7 Things It Really Sucks To Get Emotionally Invested In
1. Reality Television Competitions
If you’ve ever felt disappointment because the girl you deemed worthy didn’t receive a rose on The Bachelor, you know what it feels like to catch yourself caring about contestants on a reality television series. As a hardcore Big Brother fan, every July-September is spent glued to CBS as I watch so often that it feels like I actually know the people I’m pulling for. I really shouldn’t spend hours stressed out because my favorite cast member’s elimination is imminent, but I have and probably will again in the future. Even knowing this in advance I won’t quit watching, although I do feel like staying in and worrying about so-and-so getting a rose or not is going to lead to a life of 4-legged animals as companions. Basically having a penis and bad allergies are the only things stopping me from being a cat lady.
2. Sports Teams
As a Chicago Cubs fan, I’ve faced a lifetime of frustration and heartbreak, and it can be surprisingly taxing. The thing is, it feels natural to get emotional when your team doesn’t prevail, to the point where we’re actually angry, sad or annoyed for hours, days — even weeks. It’s ridiculous and we know it, especially considering we’re still bitter and disappointed long after those millionaire athletes have forgotten the game happened. We’re just the dedicated fans, but the players are able to get over their big game losses on a beach or some luxurious off-season vacation.
3. Current TV Shows
The deaths of TV characters can be frustrating because some series’ like to kill several off when it isn’t even necessary — to the point where it’s scary to grow fond of anyone when you know they might be dying on any given episode. The Walking Dead is an obvious offender, being that they’ve killed so many cast members at this point, that only about five people from the first season remain. Aside from scripted deaths there are friendships, lovers, and various storylines that are capable of actually changing our mood in real-life when we are devoted fanatics of the series.
4. Past TV Shows
Because not only are you invested in fictional characters, but their fates have already been sealed and there’s no hope for your satisfaction if it didn’t turn out the way you wanted. Prime example; I didn’t really watch Friends until a year or two ago and after binging my way through the series, I’m so unhappy that Joey and Rachel didn’t end up together, but the worst part is that it’s set in stone. The show is over, and my ideal TV couple will never be written. There’s not even a “maybe next season,” to hold out hope for.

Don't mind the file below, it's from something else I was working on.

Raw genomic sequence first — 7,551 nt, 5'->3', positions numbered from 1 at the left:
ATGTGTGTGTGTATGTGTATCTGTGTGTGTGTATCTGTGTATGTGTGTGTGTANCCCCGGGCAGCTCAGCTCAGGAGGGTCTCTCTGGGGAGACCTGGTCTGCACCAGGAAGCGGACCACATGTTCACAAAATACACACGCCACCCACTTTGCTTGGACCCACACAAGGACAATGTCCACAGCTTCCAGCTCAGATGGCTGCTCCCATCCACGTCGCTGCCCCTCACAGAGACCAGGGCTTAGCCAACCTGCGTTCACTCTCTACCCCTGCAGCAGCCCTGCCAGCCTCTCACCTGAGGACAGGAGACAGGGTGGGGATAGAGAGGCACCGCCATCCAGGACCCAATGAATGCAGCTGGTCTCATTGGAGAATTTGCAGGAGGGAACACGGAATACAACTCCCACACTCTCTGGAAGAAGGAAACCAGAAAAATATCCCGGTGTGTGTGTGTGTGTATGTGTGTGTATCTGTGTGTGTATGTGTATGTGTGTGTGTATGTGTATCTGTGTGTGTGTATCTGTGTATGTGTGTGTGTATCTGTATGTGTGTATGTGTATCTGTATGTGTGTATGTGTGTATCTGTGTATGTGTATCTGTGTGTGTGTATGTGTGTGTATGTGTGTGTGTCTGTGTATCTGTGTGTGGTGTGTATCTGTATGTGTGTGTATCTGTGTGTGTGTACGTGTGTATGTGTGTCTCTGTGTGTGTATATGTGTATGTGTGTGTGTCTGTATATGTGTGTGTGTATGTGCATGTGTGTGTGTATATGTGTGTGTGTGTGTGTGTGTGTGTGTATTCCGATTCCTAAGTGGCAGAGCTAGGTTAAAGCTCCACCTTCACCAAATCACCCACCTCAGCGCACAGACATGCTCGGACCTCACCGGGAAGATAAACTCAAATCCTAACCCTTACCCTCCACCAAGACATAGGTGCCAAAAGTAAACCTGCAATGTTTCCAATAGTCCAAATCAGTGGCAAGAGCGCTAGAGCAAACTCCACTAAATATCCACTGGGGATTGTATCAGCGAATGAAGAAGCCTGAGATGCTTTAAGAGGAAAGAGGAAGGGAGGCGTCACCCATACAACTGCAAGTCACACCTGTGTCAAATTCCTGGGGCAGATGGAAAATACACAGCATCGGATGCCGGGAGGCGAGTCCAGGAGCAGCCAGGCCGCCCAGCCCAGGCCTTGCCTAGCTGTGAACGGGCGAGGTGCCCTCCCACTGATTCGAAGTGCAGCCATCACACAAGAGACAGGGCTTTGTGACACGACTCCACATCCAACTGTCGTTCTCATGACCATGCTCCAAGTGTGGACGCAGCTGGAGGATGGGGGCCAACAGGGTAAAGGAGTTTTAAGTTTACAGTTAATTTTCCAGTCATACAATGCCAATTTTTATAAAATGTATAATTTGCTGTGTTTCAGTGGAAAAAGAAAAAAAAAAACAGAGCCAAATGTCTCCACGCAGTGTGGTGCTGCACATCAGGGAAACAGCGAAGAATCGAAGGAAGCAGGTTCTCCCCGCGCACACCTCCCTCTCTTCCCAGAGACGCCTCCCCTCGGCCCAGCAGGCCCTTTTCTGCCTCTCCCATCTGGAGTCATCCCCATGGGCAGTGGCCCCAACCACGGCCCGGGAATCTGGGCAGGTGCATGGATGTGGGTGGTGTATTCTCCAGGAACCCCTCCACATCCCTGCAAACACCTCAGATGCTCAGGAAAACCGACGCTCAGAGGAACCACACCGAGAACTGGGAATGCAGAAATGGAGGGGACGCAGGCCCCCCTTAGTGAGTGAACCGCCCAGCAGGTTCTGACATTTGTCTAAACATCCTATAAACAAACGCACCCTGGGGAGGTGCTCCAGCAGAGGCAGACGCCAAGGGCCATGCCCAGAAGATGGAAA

5. A Person Who’s Unavailable
If they can’t be involved with you because of distance, a career, a boyfriend, a girlfriend, or something of that nature — run. Run quickly in the opposite direction and don’t put yourself, or anyone else in a position that rarely ever ends well for either party involved. Allowing yourself to get emotionally invested in someone or something that has a blatant danger is kind of asking for bad news.
6. Your Friend’s Relationships
A good friend cares about a friend’s well being, but you can’t allow that to grow into subconsciously acting as if you’re a part of their relationship. Then when they argue or go through rough patches, you’re sitting there just as upset and stressed out as they are. Usually your allegiance is stronger on one side, but that doesn’t mean you can’t be the Shawn to their Cory & Topanga, witnessing their evolution and trying to be the glue that keeps things together.
7. Everyone And Everything
Sometimes we just naturally have a lot of feelings, and that’s really dangerous too. We can’t care deeply about what every last person thinks of us, or live with the goal of satisfying the world, otherwise we become distraught people who live life walking on egg shells and constantly upset about whoever they let down or whatever didn’t go their way most recently.
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See, I’m a Hispanic male working as a software developer.
To say that my father died would often send an adult in search of the chink in my armor, the loose thread, the thing that would unravel me in a puddle of mourning. But there is no chink, no thread, no visible scar. My grief is ordinary and well worn.
“I went up to a girl in college and asked her how long she’s liked the Ramones and asked her what her favourite song was. She told me I was stupid as ‘Ramones’ is a brand, Not a band.”